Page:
Inching Closer to a National Patient Identifier – House Passes Removal of Ban on National Patient ID
Little by little, we’re working towards a National Patient Identifier. For those not familiar with the topic, the US government in a section of the federal budget has banned HHS from even working with the private sector to develop a national patient identifier. However, the House of Representatives thanks to leadership from Representative Bill Foster (D-IL) and Representative Mike Kelly (R-PA) have passed a bill to remove this ban.
“On behalf of our patients and caregivers, Intermountain Healthcare applauds House passage of the Foster-Kelly Amendment and looks forward to a future in which patients can accurately, safely, and consistently be matched to their health data across the care continuum,” said Ryan Smith, Vice President and Chief Information Officer at Intermountain Healthcare.
The Patient ID Now coalition which includes American College of Surgeons, the American Health Information Management Association (AHIMA), the College of Healthcare Information Management Executives (CHIME), Healthcare Information and Management Systems Society (HIMSS), Intermountain Healthcare and Premier Healthcare Alliance, issued a press release with details on the work they did to help get this passed in the House.
While this is a good step forward, experts in this area acknowledge that there’s still a lot of work left since it has to still pass the Senate and be signed by the President. Karen Proffitt, MHIIM, RHIA, CHP, Vice President Industry Relations/CPO at Just Associates described what’s left this way:
With its vote yesterday, the House took an important step toward eliminating a significant obstacle in the way of a nationwide patient identification strategy, agreeing to the Foster-Kelly Amendment striking Section 510 from the FY2021 Federal Budget and removing the prohibition on the use of federal funds to promulgate or adopt a national unique patient ID. But the battle is far from over. We’ve been here before, only to have the Senate fail to adopt similar Amendment language.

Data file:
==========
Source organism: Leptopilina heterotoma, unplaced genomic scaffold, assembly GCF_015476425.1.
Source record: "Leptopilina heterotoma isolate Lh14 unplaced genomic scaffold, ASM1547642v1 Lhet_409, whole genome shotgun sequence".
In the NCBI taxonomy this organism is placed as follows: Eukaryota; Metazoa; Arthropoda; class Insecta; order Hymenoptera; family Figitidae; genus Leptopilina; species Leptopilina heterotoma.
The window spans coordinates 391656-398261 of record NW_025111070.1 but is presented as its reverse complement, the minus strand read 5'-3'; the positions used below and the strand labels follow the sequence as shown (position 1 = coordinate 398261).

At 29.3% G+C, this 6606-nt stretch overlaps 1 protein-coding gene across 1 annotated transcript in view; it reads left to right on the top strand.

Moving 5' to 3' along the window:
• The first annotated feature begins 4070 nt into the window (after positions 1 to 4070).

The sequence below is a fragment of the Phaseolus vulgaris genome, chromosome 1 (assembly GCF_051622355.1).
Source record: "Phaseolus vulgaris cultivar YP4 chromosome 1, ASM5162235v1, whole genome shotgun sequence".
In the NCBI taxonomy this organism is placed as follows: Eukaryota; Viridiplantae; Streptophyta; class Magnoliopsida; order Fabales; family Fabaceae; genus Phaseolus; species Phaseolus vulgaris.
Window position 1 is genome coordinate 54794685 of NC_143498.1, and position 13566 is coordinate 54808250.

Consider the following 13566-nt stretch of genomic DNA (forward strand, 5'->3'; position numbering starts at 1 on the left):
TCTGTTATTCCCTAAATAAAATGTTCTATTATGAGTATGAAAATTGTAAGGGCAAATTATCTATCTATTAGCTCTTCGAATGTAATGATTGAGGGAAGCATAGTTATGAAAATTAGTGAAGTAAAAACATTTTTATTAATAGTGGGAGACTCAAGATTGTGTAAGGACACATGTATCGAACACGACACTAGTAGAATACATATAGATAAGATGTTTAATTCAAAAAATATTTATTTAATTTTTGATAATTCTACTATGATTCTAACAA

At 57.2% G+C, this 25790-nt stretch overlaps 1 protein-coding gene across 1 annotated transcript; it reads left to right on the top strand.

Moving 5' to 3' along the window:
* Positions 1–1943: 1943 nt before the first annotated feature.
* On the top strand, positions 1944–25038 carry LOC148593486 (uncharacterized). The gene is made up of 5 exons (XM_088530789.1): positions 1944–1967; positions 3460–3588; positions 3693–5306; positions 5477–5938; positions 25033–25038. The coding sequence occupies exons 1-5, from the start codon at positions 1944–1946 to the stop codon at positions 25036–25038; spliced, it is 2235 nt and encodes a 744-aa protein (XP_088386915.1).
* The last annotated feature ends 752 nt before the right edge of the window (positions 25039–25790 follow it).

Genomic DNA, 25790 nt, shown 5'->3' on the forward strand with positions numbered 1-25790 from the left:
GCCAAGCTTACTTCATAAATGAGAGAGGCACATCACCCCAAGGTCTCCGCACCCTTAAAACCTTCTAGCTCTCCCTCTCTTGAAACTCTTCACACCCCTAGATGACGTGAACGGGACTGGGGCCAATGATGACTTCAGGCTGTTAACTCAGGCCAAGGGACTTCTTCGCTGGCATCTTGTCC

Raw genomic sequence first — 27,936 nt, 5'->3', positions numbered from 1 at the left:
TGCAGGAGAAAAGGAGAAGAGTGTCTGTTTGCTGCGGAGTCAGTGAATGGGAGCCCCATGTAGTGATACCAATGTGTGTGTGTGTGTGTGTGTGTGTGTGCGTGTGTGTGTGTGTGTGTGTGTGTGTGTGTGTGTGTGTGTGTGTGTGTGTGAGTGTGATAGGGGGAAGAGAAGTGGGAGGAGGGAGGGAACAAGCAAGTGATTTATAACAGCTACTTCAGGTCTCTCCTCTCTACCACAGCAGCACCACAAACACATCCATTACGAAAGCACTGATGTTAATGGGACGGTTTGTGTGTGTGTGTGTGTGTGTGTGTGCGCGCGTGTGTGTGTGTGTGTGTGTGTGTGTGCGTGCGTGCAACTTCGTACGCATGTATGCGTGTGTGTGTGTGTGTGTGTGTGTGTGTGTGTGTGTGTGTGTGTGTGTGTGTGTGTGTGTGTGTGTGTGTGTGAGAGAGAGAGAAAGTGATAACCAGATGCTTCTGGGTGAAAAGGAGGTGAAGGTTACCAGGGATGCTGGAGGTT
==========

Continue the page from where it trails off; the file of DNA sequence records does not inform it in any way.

Our hope is that the industry’s unified call will finally be heard and the outdated ban will finally be lifted in the name of patient safety. Doing so will clear the way for HHS to evaluate a range of patient identification solutions and work with the private sector to explore potential challenges to the intractable problem of inaccurate patient matching and identification, which puts patients at risk, increases coasts and exacerbates inefficiencies—and hampers progress toward nationwide interoperability.
David Gray, Senior Manager, Government Relations & Connected Health Policy at HIMSS reiterated a similar sentiment:
It’s always going to be an uphill battle in the Senate, just as it’s been in the House for the last decade. However we were able to educate Members that the outdated ban on a UPI, which has prevented efforts to advance a national patient matching strategy, was a patient safety and public health issue. And they’ve voted to remove the ban two years in a row. The more we educate Senators and staff, the more our message will continue to resonate.
It’s worth noting that the Patient ID Now Coalition is solution agnostic, but they’re united around the effort to remove the ban that doesn’t allow the private sector to engage with HHS in order to find the best path forward.LINK TO ARTICLE